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Title: Recovery of plutonium from nitric acid waste

Abstract

Seven candidate materials, each contained in a static-bed column, have been evaluated for removing plutonium from nitric acid waste. Three materials have insufficient capacity for plutonium: TBP (tri-n-butylphosphate) sorbed on Amberlite XAD-4 resin, O phi D(IB)CMPO (octylphenyl-N, N-diisobutylcarbamoylmethylphosphine oxide) sorbed on XAD-4, and Amberlite IRA-938 anion exchange resin. The remaining four materials reduced 10/sup -3/ g/l plutonium in 7.2M HNO/sub 3/ to low 10/sup -5/ g/l for 80 bed volumes (BV). The 10% breakthrough capacities for 3 x 10/sup -2/ g/l plutonium are: TOPO (tri-n-octylphosphine oxide) on XAD-4 - 1800 BV, DHDECMP (dihexyl-N, N-diethylcarbamoylmethylphosphonate) on XAD-4 - 960 BV, Dowex 1 x 4 - 840 BV, and DHDECMP + TBP - 640 BV. Based on these results and generally poor elution of all materials, TOPO on XAD-4 is recommended as the best candidate for recovery of plutonium followed by acid digestion or combustion of the TOPO to recover the concentrated plutonium.

Authors:
; ;
Publication Date:
Research Org.:
Rockwell International Corp., Golden, CO (USA). Rocky Flats Plant
OSTI Identifier:
6606080
Report Number(s):
RFP-4009
ON: DE87009471
DOE Contract Number:
AC04-76DP03533
Resource Type:
Technical Report
Resource Relation:
Other Information: Portions of this document are illegible in microfiche products. Original copy available until stock is exhausted
Country of Publication:
United States
Language:
English
Subject:
37 INORGANIC, ORGANIC, PHYSICAL AND ANALYTICAL CHEMISTRY; PLUTONIUM; RECOVERY; DHDECMP; EXTRACTION CHROMATOGRAPHY; NITRIC ACID; RESINS; ROCKY FLATS PLANT; TBP; TOPO; ACTINIDES; BUTYL PHOSPHATES; CHROMATOGRAPHY; ELEMENTS; ESTERS; HYDROGEN COMPOUNDS; INORGANIC ACIDS; METALS; NATIONAL ORGANIZATIONS; ORGANIC COMPOUNDS; ORGANIC PHOSPHORUS COMPOUNDS; ORGANIC POLYMERS; PETROCHEMICALS; PETROLEUM PRODUCTS; PHOSPHONIC ACID ESTERS; PHOSPHORIC ACID ESTERS; POLYMERS; SEPARATION PROCESSES; TRANSURANIUM ELEMENTS; US AEC; US DOE; US ERDA; US ORGANIZATIONS 400105* -- Separation Procedures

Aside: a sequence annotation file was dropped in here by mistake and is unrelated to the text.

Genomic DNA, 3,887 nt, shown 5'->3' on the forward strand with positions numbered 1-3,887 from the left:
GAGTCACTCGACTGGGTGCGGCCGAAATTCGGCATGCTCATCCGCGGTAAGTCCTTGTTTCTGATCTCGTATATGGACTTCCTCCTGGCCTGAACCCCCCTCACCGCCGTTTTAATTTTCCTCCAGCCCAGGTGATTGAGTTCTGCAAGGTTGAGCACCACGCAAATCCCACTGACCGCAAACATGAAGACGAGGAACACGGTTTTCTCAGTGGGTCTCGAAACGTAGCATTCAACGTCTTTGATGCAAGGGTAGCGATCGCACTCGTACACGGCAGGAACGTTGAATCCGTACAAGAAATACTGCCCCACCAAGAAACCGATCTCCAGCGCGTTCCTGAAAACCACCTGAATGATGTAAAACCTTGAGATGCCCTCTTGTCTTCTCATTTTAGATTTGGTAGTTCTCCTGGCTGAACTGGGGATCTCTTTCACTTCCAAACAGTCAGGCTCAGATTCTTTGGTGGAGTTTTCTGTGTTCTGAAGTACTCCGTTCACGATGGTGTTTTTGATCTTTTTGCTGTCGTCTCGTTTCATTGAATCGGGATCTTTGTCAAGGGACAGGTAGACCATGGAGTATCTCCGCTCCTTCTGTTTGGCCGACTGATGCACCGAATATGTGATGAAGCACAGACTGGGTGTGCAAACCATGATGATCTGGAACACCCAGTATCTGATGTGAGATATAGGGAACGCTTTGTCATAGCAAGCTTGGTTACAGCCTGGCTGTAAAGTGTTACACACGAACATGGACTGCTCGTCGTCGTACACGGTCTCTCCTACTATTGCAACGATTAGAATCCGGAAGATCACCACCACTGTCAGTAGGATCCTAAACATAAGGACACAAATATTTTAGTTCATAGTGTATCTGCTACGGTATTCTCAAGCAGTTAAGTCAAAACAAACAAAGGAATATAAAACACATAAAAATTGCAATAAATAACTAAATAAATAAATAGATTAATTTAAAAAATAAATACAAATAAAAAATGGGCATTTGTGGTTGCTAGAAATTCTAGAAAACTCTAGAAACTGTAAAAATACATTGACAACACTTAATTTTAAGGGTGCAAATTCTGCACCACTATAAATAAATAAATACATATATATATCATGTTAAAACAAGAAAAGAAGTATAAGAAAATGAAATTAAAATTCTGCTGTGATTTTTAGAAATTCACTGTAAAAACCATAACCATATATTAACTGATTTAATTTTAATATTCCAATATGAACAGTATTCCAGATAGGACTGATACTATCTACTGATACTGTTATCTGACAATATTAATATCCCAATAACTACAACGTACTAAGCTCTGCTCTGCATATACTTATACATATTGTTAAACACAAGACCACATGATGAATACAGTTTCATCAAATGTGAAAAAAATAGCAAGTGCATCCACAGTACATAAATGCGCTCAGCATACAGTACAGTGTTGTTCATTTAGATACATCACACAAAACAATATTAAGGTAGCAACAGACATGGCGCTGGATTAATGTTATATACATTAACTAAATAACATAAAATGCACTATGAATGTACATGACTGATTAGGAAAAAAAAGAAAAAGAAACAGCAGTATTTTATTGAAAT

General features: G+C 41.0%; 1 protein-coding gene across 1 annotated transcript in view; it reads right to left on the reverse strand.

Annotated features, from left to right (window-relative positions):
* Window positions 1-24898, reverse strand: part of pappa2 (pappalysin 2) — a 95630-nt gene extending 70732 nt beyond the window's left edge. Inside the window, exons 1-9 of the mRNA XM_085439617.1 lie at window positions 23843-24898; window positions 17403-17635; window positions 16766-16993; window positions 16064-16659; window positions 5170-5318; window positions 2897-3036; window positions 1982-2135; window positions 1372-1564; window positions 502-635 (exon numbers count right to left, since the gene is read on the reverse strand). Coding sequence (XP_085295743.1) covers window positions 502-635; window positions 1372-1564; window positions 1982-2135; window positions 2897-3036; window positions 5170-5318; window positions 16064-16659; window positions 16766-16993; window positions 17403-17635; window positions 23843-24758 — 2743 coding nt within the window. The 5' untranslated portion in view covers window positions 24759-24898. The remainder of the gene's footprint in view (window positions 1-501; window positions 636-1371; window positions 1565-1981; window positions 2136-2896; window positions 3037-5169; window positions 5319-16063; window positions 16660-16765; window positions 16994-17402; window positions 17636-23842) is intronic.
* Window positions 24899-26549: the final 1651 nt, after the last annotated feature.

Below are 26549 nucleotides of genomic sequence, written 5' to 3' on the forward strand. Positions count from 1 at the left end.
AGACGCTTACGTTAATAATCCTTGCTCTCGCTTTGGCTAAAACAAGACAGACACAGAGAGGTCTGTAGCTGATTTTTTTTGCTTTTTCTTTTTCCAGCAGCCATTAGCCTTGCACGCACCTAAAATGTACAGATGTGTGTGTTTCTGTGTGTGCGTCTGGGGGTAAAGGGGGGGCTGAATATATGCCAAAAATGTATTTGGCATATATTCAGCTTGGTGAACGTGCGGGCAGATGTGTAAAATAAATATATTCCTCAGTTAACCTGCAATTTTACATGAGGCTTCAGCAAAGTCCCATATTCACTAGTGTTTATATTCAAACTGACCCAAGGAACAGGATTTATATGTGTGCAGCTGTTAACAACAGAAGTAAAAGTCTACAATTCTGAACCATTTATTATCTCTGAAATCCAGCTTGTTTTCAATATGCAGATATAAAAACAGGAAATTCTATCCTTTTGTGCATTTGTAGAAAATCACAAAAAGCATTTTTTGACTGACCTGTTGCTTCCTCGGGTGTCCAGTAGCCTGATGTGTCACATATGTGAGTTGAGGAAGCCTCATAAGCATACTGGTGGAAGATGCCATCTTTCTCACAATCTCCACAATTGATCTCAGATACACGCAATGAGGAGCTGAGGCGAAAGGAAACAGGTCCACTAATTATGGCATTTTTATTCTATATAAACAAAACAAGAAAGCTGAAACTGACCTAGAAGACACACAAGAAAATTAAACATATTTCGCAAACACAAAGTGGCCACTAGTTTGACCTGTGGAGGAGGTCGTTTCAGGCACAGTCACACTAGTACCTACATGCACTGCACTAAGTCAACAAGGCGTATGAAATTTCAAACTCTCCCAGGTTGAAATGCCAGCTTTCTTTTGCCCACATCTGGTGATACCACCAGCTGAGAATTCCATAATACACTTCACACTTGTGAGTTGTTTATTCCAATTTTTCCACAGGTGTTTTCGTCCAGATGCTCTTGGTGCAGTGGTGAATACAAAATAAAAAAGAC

Citation Formats

Muscatello, A.C., Saba, M.T., and Navratil, J.D. Recovery of plutonium from nitric acid waste. United States: N. p., 1986. Web.
Muscatello, A.C., Saba, M.T., & Navratil, J.D. Recovery of plutonium from nitric acid waste. United States.
Muscatello, A.C., Saba, M.T., and Navratil, J.D. 1986. "Recovery of plutonium from nitric acid waste". United States. doi:.
@article{osti_6606080,
title = {Recovery of plutonium from nitric acid waste},
author = {Muscatello, A.C. and Saba, M.T. and Navratil, J.D.},
abstractNote = {Seven candidate materials, each contained in a static-bed column, have been evaluated for removing plutonium from nitric acid waste. Three materials have insufficient capacity for plutonium: TBP (tri-n-butylphosphate) sorbed on Amberlite XAD-4 resin, O phi D(IB)CMPO (octylphenyl-N, N-diisobutylcarbamoylmethylphosphine oxide) sorbed on XAD-4, and Amberlite IRA-938 anion exchange resin. The remaining four materials reduced 10/sup -3/ g/l plutonium in 7.2M HNO/sub 3/ to low 10/sup -5/ g/l for 80 bed volumes (BV). The 10% breakthrough capacities for 3 x 10/sup -2/ g/l plutonium are: TOPO (tri-n-octylphosphine oxide) on XAD-4 - 1800 BV, DHDECMP (dihexyl-N, N-diethylcarbamoylmethylphosphonate) on XAD-4 - 960 BV, Dowex 1 x 4 - 840 BV, and DHDECMP + TBP - 640 BV. Based on these results and generally poor elution of all materials, TOPO on XAD-4 is recommended as the best candidate for recovery of plutonium followed by acid digestion or combustion of the TOPO to recover the concentrated plutonium.},
doi = {},
journal = {},
number = ,
volume = ,
place = {United States},
year = 1986,
month =
}